Samoa captain Siaosi Otto Iona: “The hardest thing, they came out strong in the set pieces, especially their scrum. We learn a lot from today, we have to improve our set pieces, and get better. We have the feeling of sadness. We lost today, but we refocus on our other game, and the winner of that game takes all. We have to refocus on another position, this is why we are here, to improve our rank from seventh. We aim at sixth or fifth.”


Scotland made sure they will remain in the top tier of world Under 20 rugby as they beat Japan 12-7 in the final match of Pool B at the IRB TOSHIBA Junior World Championship.

The defeat means this year’s host will have to play regional qualifiers for the IRB Junior World Rugby Trophy in 2010, while Scotland will travel to next year’s Junior World Championship in Argentina.

Scotland had the majority of the possession in the first half at Tokyo’s Prince Chichibu Memorial Stadium, but they were up against a tenacious defence that never stopped tackling.

Both sides had chances early on to get on the scoreboard but Peter Horne’s penalty went wide and Japan wing Opeti Faeamani was tackled a metre short of the line.

As a result the sides stopped for the water break locked at 0-0 and it wasn’t until the 28th minute that the scoreboard started ticking over.

From a scrum five metres out, Scotland wing Grant Anderson showed some impressive strength to power over despite the attentions of three Japanese defenders.

Horne missed the conversion but he was on target seven minutes later. Stuart McInally then eluded the Japanese midfield and the number 8 passed onto Chris Fusaro, who touched down under the posts.

Nerves seemed to be getting the better of the Japanese team and their hard work of getting into the opposition 22 was wasted by poor handling.

Scotland, meanwhile, had done their home work and their ability to stop Japan's driving maul not only prevented the hosts getting on the scoreboard, it also succeeded in quietening the record 15,242 crowd – until the 52nd minute.

Having spent several minutes camped on the Scottish line, the Japanese forwards finally spread the ball wide to their backs.

A delayed pass from Harumichi Tatekawa created a hole in the Scottish defence and replacement Naoya Minamihashi dived over for the try, which was converted by Kenta Nakasone.

The try changed the composure of the match and it was suddenly the Scots who were showing more nerves with the last quarter being determined by fitness and which team weathered the humidity best.

In the end it was Scotland, but only just, and they now travel to Osaka for the ninth to 12th place playoffs, while Japan will try to restore some pride in Nagoya and better last year’s 15th place.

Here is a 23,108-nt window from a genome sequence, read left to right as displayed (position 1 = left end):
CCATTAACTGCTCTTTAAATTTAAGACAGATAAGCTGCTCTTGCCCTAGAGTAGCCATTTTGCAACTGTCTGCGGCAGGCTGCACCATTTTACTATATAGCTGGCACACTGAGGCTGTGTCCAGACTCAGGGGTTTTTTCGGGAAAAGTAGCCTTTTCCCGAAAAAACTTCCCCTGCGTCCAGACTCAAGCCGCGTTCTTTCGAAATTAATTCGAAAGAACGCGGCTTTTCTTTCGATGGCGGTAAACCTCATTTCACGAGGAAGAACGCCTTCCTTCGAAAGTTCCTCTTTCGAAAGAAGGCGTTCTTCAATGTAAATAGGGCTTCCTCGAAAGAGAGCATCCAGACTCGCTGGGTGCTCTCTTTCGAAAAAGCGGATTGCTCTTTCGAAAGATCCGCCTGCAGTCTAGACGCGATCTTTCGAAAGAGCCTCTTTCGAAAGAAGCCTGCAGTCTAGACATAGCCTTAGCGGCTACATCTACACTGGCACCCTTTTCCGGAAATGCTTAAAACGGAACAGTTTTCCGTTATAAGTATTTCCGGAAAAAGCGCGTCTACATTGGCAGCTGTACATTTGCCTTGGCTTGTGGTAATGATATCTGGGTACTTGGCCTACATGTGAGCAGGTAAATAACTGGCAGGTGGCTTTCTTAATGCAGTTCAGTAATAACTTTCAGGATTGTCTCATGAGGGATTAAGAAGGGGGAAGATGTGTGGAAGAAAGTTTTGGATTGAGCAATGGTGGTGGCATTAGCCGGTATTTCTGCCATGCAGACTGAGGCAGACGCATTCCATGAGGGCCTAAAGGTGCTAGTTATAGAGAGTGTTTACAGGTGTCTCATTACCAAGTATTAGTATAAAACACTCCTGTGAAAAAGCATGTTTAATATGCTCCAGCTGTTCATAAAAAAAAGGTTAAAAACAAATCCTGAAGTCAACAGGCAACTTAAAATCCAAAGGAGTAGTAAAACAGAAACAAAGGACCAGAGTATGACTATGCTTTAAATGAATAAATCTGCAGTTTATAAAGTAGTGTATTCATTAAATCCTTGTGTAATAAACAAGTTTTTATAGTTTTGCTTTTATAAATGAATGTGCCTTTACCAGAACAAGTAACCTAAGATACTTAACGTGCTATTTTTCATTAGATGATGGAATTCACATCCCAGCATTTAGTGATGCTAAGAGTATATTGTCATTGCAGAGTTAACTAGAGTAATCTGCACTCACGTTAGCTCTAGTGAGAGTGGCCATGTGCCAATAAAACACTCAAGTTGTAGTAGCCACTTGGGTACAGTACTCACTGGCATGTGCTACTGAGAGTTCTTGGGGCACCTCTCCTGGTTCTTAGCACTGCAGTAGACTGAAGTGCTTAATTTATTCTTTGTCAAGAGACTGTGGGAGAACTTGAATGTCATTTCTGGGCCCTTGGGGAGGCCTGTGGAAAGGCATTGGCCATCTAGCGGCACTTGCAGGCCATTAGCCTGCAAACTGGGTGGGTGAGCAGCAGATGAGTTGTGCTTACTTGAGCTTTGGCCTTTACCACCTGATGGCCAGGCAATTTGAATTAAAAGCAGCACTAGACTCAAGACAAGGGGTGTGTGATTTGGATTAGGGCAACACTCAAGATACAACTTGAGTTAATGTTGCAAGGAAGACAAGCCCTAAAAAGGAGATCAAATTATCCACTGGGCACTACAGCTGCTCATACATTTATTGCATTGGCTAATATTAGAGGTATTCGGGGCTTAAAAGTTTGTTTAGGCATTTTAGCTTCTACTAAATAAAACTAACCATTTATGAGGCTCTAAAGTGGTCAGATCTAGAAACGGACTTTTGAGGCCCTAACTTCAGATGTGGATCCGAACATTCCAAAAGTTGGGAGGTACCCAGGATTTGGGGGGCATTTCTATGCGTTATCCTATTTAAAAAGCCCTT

Scotland Head Coach Rob Moffat: "We won the game. And apart from winning the game, we scored two tries in the first half, I thought we defended well, we had to kill the Japanese pressure especially the driving maul, that’s their game, I thought we defended that well. But all and all we need to play a lot better than that. We were really nervous today, so the next two games we want to play some really good rugby."

Scotland captain Fraser Brown: "I think, performance wise we were very poor, but the main thing for us was we won. We knew to expect the unexpected. We knew that they would kick to touch to the line out and try to drive us and they got very strong at the maul and tried to run the game a lot. We tried to catch their team unaware, and we were prepared for that and I think actually we defended it very well. But I think our attack was very poor."

Japan Head Coach Masahiro Kunda: "Scotland didn’t let us control the game, we wanted to stick to our game plan and strategy, but Scotland were very successful in stopping that. We had great crowds at all of our pool games, so we really wanted to win, so it is quite a disappointment."

"First game against Italy, we definitely want to win. We lost against Italy last year, so it is going to be a revenge game. We are going next year for the Junior World Trophy, but we also want for the rest of the tournament to expose our players to the international atmosphere. By winning those two games we would like to make the tournament still alive and exciting for Japan’s fans."

Japan captain Ryuhei Arita: "We couldn’t utilise the chances we had in the first half, this is why we lost. In the three pool games, we could see some improvement in the team, but it is all disappointment we couldn’t win any of these three games. As a captain, I wanted to win some games because this team will be dissolved after the tournament, so we wanted to leave some legacy. Our next aim is to show all of our strengths and what we practiced, in Nagoya."